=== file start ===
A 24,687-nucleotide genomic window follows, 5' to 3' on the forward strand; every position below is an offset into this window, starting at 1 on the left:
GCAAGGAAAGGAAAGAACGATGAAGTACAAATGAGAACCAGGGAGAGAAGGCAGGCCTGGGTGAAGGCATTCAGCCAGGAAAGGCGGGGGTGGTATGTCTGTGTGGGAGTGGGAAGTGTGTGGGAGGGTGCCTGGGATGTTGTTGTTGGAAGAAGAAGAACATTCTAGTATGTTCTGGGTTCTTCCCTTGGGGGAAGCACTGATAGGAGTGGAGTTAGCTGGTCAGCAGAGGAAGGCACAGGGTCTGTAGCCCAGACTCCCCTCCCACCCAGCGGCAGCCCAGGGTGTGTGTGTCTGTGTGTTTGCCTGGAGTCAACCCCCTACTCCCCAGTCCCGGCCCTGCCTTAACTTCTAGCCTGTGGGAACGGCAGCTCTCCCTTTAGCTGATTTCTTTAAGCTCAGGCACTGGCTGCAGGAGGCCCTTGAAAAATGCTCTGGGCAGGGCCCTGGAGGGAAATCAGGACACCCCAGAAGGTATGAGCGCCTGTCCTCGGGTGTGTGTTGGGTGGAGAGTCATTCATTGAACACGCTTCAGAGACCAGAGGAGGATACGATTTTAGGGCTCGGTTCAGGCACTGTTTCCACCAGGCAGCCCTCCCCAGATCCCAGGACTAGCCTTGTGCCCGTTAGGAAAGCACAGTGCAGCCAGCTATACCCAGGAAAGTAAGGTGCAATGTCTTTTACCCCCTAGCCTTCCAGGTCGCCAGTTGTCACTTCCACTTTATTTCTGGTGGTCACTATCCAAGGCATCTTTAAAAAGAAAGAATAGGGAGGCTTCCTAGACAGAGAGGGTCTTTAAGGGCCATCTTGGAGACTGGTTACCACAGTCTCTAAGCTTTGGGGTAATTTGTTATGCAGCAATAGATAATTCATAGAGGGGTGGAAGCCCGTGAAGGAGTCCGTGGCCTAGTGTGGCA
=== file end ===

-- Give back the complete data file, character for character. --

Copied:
A 24,687-nucleotide genomic window follows, 5' to 3' on the forward strand; every position below is an offset into this window, starting at 1 on the left:
GCAAGGAAAGGAAAGAACGATGAAGTACAAATGAGAACCAGGGAGAGAAGGCAGGCCTGGGTGAAGGCATTCAGCCAGGAAAGGCGGGGGTGGTATGTCTGTGTGGGAGTGGGAAGTGTGTGGGAGGGTGCCTGGGATGTTGTTGTTGGAAGAAGAAGAACATTCTAGTATGTTCTGGGTTCTTCCCTTGGGGGAAGCACTGATAGGAGTGGAGTTAGCTGGTCAGCAGAGGAAGGCACAGGGTCTGTAGCCCAGACTCCCCTCCCACCCAGCGGCAGCCCAGGGTGTGTGTGTCTGTGTGTTTGCCTGGAGTCAACCCCCTACTCCCCAGTCCCGGCCCTGCCTTAACTTCTAGCCTGTGGGAACGGCAGCTCTCCCTTTAGCTGATTTCTTTAAGCTCAGGCACTGGCTGCAGGAGGCCCTTGAAAAATGCTCTGGGCAGGGCCCTGGAGGGAAATCAGGACACCCCAGAAGGTATGAGCGCCTGTCCTCGGGTGTGTGTTGGGTGGAGAGTCATTCATTGAACACGCTTCAGAGACCAGAGGAGGATACGATTTTAGGGCTCGGTTCAGGCACTGTTTCCACCAGGCAGCCCTCCCCAGATCCCAGGACTAGCCTTGTGCCCGTTAGGAAAGCACAGTGCAGCCAGCTATACCCAGGAAAGTAAGGTGCAATGTCTTTTACCCCCTAGCCTTCCAGGTCGCCAGTTGTCACTTCCACTTTATTTCTGGTGGTCACTATCCAAGGCATCTTTAAAAAGAAAGAATAGGGAGGCTTCCTAGACAGAGAGGGTCTTTAAGGGCCATCTTGGAGACTGGTTACCACAGTCTCTAAGCTTTGGGGTAATTTGTTATGCAGCAATAGATAATTCATAGAGGGGTGGAAGCCCGTGAAGGAGTCCGTGGCCTAGTGTGGCA